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Modelling the Individual

Biography and Portrait in the Renaissance

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Edited by Karl A.E. Enenkel, Betsy de Jong-Crane and Peter Liebregts

One of the most noticeable features of the Renaissance is what Jacob Burckhardt called the rise of the individual - in politics and religion, in its social life and in the arts, and in the mentality of Renaissance man, with his inclination to explore, to invent and to make new discoveries. Yet this characteristic is also very puzzling to modern people, who see that although the categories of art which depict particular people increased to a spectacular degree in a period when biography and portrait painting were among the most popular genres, and autobiography began to emerge as a genre in itself and painters began to produce self-portraits, an interest individuals is not necessarily the same thing as the more recent interest in the purely personal aspects of individuals. Literary and artistic traditions, social and ideological backgrounds, and the motives for the production of literature have changed profoundly: Renaissance biography and autobiography, portraiture and self-portraiture have little to do with their modern counterparts. Therefore this book stresses that the Renaissance is not predominantly a mirror of modernity, but rather a period of stimulating difference or alterity. The contributors to this collection of essays aim to create a better understanding of Renaissance biographies and portraits through the analysis and reconstruction of the traditions, contexts, backgrounds and circumstances of their production.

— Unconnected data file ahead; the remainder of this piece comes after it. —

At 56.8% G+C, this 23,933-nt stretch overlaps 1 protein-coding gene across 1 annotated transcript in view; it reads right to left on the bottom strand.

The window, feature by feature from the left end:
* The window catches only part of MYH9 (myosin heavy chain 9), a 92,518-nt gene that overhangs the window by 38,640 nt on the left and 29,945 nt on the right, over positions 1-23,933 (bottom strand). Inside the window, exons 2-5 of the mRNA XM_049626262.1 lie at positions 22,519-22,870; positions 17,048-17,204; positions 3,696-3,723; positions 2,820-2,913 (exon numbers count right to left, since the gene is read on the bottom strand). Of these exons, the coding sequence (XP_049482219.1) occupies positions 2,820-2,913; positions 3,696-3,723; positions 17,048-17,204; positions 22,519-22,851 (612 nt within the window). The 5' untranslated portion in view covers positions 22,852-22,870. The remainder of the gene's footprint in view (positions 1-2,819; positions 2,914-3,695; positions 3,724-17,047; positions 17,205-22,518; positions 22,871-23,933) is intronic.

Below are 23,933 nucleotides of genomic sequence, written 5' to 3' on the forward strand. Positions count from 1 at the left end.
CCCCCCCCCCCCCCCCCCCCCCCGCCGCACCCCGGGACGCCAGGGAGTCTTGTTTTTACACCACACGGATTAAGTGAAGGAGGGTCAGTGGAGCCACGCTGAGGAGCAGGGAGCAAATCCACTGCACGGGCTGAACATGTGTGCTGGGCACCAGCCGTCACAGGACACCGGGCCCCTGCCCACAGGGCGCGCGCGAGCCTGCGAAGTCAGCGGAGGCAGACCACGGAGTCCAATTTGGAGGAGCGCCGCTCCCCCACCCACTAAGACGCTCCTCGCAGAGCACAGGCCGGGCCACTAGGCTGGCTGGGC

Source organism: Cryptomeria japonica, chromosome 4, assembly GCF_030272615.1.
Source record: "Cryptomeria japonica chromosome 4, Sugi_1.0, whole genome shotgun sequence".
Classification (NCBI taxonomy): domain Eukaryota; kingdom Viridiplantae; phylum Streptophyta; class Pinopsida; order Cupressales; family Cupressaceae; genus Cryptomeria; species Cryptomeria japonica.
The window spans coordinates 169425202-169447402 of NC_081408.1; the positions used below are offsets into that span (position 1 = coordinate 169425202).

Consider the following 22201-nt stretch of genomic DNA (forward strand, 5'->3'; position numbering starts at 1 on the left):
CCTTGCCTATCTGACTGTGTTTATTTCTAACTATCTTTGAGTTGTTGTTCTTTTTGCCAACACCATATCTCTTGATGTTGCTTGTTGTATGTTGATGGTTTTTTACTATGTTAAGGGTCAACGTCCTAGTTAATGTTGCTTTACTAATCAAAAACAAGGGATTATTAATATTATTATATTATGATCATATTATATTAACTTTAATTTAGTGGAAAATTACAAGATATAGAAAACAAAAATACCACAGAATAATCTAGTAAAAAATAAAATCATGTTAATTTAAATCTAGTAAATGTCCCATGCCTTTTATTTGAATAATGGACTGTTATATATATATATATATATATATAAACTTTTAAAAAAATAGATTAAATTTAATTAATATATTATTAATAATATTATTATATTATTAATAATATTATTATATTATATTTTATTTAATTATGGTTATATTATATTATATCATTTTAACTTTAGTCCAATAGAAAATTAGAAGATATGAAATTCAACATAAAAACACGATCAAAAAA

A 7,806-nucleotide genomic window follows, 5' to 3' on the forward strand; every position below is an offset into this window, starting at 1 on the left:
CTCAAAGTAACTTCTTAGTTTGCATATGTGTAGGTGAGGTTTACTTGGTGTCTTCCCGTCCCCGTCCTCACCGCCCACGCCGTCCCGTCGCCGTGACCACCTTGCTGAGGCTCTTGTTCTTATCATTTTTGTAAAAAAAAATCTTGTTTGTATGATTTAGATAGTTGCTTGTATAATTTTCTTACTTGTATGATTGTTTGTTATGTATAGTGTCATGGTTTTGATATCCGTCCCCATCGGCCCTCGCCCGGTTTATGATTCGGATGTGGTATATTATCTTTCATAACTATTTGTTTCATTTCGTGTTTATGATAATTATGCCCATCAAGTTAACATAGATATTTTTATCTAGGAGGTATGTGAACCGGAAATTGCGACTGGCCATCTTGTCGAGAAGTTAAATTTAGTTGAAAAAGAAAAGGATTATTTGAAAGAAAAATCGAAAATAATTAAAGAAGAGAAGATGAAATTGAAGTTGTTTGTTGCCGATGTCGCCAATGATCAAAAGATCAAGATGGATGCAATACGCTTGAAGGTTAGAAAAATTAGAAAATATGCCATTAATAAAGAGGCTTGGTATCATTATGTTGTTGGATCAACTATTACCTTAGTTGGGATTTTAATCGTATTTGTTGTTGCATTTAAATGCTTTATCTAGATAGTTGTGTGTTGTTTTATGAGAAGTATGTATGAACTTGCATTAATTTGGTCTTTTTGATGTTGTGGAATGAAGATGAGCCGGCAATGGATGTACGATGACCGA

Framing Iberia

Maqāmāt and Frametale Narratives in Medieval Spain

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David Wacks

Framing Iberia is a study of medieval Iberian culture observed through the lens of the frametale, a type of story collection cultivated by medieval Iberian authors in several languages. Its best known examples outside of Iberia are Chaucer’s Canterbury Tales, Boccaccio’s Decameron, and the Thousand and One Nights. In Framing Iberia the author relocates the Castilian classics El Conde Lucanor and El Libro de buen amor within a literary tradition that includes works in Arabic, Hebrew, Latin, and Romance. In doing so, he draws on current critical theory and cultural studies in reevaluating how the multicultural society of medieval Iberia is reflected in its narrative literature. Winner of the 2009 La corónica International Book Award for scholarship in Medieval Hispanic Languages, Literatures, and Cultures.

Also available in paperback ISBN 978 9004 20589 5